Every Man Should Know about Prostate Cancer Screening
Should I or shouldn’t I? That’s the question that men face when it comes to being screened for prostate cancer. Controversies center on the potential for false-positives or over-treatment. So, what should men know before they decide on screening?
"Despite the flaws, screening remains the best available tool for spotting the first signs of prostate cancer,” said Wendy Poage, President of the Prostate Conditions Education Council.
Here are five key facts you should know about prostate cancer screening:
1. Screening is Not A Diagnosis -Prostate Specific Antigen (PSA) blood tests and the Digital Rectal Exam (DRE) provide valuable information to men and their doctors, but these tests are not a conclusive diagnosis. Abnormal results are a “red flag” that a prostate biopsy may be needed to check for prostate cancer.
2. High PSA Levels Offer a Warning Sign - There is no “magic number” that tells whether cancer is present. Generally, a PSA level above 2.5 ng/ml of PSA per milliliter of blood is considered high, but the rate of change in your PSA is even more important. This is why having a PSA on a regular basis is important, starting with a baseline PSA at the age of 40.
3. Regular Prostate Screenings Based on PSA Baseline - Men should be screened for prostate cancer on a regular basis; however, how often depends on the baseline PSA test, which should be started at the age of 40.
PCEC recommends men and their doctor’s follow the below guidelines for additional PSA (Prostate Specific Antigen) monitoring:
Men with a PSA result less than 1.0ng/ml should be retested in five years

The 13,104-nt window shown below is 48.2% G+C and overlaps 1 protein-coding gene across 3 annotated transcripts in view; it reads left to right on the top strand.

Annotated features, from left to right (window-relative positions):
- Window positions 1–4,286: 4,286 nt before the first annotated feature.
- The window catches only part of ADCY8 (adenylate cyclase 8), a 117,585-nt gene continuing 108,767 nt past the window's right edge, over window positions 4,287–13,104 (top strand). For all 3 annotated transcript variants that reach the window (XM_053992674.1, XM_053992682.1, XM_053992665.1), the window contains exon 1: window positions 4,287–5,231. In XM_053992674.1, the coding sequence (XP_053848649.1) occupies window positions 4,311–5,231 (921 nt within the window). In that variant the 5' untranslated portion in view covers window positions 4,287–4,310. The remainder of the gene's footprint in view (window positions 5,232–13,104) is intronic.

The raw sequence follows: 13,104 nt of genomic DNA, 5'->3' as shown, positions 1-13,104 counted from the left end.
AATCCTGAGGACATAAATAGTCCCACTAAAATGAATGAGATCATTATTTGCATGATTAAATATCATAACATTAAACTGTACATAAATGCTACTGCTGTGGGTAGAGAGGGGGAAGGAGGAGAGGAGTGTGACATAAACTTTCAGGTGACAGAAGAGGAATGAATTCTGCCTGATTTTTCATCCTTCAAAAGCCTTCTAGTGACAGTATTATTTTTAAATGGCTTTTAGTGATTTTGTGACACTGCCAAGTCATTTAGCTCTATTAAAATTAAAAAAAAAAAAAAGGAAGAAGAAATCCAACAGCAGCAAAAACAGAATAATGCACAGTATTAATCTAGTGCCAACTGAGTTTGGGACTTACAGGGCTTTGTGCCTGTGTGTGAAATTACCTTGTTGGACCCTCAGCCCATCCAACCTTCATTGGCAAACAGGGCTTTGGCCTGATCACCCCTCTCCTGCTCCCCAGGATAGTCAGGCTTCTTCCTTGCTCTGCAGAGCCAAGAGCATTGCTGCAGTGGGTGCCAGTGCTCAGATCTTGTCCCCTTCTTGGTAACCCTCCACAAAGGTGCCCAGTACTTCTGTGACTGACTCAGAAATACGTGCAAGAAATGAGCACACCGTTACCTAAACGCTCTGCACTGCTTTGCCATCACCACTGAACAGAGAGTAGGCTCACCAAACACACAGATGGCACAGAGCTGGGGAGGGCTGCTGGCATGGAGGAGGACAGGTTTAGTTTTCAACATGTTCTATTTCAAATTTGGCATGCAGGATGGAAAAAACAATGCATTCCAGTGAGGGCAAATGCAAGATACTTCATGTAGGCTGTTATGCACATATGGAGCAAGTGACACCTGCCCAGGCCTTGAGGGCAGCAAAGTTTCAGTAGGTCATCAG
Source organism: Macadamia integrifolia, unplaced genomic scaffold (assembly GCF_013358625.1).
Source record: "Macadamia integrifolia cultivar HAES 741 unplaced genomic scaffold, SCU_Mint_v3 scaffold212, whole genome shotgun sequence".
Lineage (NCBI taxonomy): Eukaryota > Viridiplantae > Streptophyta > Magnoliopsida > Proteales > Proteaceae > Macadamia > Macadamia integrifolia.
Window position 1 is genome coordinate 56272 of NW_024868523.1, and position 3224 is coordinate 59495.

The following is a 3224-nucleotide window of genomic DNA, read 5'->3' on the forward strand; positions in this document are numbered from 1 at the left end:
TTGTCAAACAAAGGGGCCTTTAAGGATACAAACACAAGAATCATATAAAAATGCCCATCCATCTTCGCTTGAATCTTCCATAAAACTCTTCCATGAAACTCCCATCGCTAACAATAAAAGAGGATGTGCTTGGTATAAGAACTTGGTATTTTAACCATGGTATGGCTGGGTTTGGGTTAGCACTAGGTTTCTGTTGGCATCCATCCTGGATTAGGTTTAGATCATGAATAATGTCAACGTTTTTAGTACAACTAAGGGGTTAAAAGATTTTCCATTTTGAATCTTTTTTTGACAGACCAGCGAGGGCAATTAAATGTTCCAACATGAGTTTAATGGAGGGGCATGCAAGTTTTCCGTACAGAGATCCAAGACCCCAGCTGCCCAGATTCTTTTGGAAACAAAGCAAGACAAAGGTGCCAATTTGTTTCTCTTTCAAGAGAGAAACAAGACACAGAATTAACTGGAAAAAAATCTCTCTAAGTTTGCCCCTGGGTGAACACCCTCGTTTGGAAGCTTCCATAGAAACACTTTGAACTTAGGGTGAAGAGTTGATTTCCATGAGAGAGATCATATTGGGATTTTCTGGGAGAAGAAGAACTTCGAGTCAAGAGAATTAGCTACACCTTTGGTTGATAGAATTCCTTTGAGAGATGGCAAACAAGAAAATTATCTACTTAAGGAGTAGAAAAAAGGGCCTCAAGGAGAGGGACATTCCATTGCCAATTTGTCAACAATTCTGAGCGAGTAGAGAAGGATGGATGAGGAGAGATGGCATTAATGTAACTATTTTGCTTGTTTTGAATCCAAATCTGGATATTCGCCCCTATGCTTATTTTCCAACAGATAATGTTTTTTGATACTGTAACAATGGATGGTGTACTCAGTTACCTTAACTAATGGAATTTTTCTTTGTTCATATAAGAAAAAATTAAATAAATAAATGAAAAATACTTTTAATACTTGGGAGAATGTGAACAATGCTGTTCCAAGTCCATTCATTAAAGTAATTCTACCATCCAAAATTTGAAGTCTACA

Men with a PSA result between 1-2.0ng/ml should be retested every other year.
Men who have a PSA greater than 2.0ng/ml should receive annual PSA testing.
4. Diagnosis Does Not Always Require Immediate Treatment - Not all men who are diagnosed with prostate cancer need to be treated immediately. In cases where the tumor is small and not spreading aggressively, some patients undergo periodic testing instead to check whether the whether the disease has progressed and treatment is needed. This is often referred to as active surveillance or watchful waiting.
5. Free and Low-Cost Screenings are Available – PCEC with their screening site partners offer men’s health screenings across the country in September, as well as throughout the year. These screenings usually include a PSA blood test and a digital rectal exam (DRE). Many of our screening site partners screen for other men’s health issues as well. Please check the screening site for more information on what kind of testing is being offered. Screening Site Finder
"Routine screenings offer an opportunity to catch the disease in its early stages. Having the advantage of an early diagnosis is crucial for the 1 in 9 men who will be diagnosed with prostate cancer in his lifetime.” -said Wendy Poage, President of PCEC.